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A New Chef for French Market

Neighborhood bistro serves French comfort food

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After living in the South of France in a small farming community for 10 years, Philip and Judy Lipton returned to the States to settle in Central Oregon. Realizing no one was doing French cuisine in Bend, they wanted to create the kind of neighborhood bistro they frequented when they lived in France. Southern French cuisine is a bit different than the expensive, fussy haute cuisine you find in Paris. It's simple, seasonal and satisfying.

The Liptons opened their bistro, French Market, in May 2017, in the old Riverside Market building on Bend's west side. They remodeled the interior with rustic elegance, giving the walls a warm, coppery sheen with exposed red brick peeking through in a few places. Lace curtains hang in the windows. The table settings are pretty without feeling pretentious.

Glass-doored refrigerators line the north wall of the restaurant with sodas, beer, cider and wine. You can come in for some grab and go beverages, cheese and charcuterie—but chances are you'll want to stay a while. The restaurant is open for breakfast, lunch and dinner five days a week.

Chefs Come and Go

Since opening 10 months ago the French Market has seen some changes—no longer having its Michelin star chef, for one. Judy Lipton says the previous chef was wonderful, but his Mediterranean style didn't fit with the couple's vision of serving uncomplicated French food. In January, they hired Jose Ramirez, a young chef who grew up in Northern California. Chef Ramirez previously worked in Florida at Le Cellier Steakhouse, a fine dining restaurant at Disney World. Ramirez says while he was in Florida he was intrigued with the Pacific Northwest food scene and yearned to be closer to his family in California. Today, he's taking on the challenge of running a new(ish) restaurant with gusto.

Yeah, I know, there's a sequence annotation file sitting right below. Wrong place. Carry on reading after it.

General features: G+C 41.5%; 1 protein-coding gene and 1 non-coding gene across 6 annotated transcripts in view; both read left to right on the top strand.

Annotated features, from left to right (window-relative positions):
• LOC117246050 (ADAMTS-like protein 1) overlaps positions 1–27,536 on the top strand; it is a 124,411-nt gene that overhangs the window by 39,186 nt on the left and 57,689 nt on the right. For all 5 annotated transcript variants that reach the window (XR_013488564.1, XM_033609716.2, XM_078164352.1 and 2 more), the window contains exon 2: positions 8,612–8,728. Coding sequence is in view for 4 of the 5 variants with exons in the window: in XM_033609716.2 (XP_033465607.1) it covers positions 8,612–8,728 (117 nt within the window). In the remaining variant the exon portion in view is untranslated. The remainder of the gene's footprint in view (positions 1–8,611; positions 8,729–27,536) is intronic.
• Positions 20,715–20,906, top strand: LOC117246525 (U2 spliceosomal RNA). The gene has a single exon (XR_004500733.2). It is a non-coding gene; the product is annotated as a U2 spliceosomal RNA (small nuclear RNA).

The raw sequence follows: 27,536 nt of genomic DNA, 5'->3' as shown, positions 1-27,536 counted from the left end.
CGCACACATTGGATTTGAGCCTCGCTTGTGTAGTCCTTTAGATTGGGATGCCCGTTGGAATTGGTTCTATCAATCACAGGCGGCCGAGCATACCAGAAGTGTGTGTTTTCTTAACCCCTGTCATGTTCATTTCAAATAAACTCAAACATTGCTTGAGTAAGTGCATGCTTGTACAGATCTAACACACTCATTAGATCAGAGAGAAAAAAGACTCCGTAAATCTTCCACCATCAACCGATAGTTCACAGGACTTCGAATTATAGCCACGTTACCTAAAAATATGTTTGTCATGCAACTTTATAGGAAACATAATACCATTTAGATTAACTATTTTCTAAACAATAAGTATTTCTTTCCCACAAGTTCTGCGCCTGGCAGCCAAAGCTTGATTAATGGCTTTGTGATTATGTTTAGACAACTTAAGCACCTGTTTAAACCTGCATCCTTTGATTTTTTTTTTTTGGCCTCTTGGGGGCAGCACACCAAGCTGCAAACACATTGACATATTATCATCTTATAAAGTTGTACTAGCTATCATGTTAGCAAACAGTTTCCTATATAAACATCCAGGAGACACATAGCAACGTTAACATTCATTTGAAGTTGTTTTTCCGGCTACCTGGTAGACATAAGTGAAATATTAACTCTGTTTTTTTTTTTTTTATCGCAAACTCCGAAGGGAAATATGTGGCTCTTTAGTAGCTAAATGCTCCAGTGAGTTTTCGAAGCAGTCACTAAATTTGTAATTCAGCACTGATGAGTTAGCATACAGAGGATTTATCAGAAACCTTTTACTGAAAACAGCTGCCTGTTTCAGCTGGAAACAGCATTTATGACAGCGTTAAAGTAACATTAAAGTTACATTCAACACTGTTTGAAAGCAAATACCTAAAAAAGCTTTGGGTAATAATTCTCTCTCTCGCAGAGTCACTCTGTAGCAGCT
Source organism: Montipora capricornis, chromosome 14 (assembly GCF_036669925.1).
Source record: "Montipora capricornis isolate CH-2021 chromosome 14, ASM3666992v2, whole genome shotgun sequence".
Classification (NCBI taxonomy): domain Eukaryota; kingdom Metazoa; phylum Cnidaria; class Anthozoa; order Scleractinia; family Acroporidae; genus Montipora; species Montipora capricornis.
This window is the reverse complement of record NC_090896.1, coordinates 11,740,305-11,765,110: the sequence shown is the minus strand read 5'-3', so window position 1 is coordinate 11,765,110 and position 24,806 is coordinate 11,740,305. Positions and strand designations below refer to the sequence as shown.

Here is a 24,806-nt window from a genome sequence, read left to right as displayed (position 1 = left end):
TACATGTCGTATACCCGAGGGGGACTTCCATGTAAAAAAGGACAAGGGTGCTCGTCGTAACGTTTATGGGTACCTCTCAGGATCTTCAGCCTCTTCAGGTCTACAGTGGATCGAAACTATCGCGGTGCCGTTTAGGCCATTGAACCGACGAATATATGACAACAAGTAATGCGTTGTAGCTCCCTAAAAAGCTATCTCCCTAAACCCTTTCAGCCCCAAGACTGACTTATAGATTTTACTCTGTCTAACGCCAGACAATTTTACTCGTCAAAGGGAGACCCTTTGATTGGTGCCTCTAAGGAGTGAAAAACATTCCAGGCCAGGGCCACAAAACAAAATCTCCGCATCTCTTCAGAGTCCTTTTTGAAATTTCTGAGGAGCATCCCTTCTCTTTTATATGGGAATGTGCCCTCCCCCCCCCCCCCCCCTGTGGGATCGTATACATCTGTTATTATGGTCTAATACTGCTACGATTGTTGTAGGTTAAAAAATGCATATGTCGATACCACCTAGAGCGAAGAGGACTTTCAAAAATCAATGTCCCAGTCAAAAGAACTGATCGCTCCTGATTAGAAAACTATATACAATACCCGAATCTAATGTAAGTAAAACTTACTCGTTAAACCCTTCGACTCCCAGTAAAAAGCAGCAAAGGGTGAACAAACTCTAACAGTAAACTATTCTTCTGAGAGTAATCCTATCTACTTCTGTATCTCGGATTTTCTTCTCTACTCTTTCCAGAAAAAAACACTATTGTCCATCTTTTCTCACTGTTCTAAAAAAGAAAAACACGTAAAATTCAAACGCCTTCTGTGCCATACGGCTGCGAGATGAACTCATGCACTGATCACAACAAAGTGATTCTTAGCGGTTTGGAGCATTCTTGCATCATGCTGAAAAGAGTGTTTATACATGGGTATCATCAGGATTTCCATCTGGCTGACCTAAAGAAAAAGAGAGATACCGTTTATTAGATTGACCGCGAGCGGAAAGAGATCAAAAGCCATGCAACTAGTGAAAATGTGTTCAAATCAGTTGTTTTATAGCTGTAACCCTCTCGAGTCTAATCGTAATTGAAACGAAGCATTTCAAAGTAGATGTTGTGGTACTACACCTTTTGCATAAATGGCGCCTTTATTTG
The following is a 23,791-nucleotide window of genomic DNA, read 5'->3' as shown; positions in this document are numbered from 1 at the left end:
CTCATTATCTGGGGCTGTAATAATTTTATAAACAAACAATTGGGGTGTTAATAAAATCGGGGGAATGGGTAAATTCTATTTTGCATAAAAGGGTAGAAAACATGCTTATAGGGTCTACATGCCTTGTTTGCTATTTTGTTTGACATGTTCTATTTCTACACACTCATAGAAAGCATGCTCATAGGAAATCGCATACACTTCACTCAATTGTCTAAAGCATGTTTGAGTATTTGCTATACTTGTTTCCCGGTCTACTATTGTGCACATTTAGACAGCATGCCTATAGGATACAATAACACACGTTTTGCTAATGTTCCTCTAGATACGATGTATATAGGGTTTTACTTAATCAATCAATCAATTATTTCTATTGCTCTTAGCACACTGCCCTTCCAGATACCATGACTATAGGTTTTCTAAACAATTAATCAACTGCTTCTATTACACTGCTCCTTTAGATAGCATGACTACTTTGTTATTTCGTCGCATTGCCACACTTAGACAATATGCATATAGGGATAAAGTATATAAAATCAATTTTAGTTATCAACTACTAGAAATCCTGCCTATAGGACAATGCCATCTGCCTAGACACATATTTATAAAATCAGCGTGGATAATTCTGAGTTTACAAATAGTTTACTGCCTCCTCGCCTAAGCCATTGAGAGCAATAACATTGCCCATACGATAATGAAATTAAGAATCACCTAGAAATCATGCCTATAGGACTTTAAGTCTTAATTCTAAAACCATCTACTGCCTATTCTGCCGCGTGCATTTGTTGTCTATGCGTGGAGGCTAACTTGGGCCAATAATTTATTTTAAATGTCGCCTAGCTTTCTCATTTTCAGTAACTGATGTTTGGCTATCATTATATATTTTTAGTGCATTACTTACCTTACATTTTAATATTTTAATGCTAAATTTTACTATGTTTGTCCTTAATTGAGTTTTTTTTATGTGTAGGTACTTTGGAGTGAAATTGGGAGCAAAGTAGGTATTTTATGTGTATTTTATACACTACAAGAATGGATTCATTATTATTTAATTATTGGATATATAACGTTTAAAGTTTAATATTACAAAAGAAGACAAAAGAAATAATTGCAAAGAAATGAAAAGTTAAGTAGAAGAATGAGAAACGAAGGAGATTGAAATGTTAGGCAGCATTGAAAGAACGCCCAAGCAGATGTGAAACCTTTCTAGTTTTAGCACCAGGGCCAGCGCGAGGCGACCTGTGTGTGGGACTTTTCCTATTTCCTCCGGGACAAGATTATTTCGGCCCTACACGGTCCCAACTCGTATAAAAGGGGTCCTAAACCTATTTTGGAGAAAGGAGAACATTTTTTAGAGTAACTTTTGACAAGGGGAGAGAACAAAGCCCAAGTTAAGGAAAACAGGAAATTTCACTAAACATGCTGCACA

"When I took the position at French Market I was looking for a mentor," Ramirez told me. "I felt like I had a lot to learn, but I stepped up and gained confidence. I would like to take comfort food to fine dining."

When I was in the kitchen watching Ramirez cook an order of mussels and fries—one of the most popular dishes in France—I could see him giving this humble dish the attention to detail you find in fine dining, using tweezers to artfully arrange the mussels on the plate before wiping the rim of the bowl clean.

A Simple French Dinner

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For dinner, my partner and I started with Alsatian fondue made with Wild Ride beer. We sipped glasses of Burgundy while we dipped grilled bread into the bowl of indulgent creamy cheese. The fondue was delicious, and I regretted saying I'd share.

Next, we tried some of the Prohibition-inspired cocktails. I ordered a Phil's Old Fashioned made with Bushmills whiskey and orange bitters. It was served in a stemless martini glass floating in a glass bowl of ice. I love whiskey, so this cocktail was perfect. My partner ordered the Se Decendre—French for relax, made with a mix of fresh juices with whiskey and gin. One of these and you'll definitely loosen up fast because it's so easy to drink.

We had a hard time choosing entrées. The steak with Béarnaise sauce and fries sounded delightful but so did everything else. We asked Ramirez to serve us whatever he wanted and we weren't disappointed. My partner had the chicken roulade topped with Mornay sauce—that's a béchamel sauce with grated Gruyere cheese—and a side of vegetarian risotto. The chicken was tender and the sauce luscious. Ramirez served me a bowl of creamy pasta with shrimp garnished with the bright green stems of scallions. This dish wasn't on the menu, but it should be. The pasta was lightly coated in an herby sauce and the delicate sweet shrimp was the star.

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To end our meal, we ordered profiteroles with house-made fudge sauce and torta de Santiago, a ground almond cake. We paired both of them with glasses of dessert wine. The desserts, made by Judy Lipton, were straightforward, not overly sweet, but satisfying—like the entire meal.


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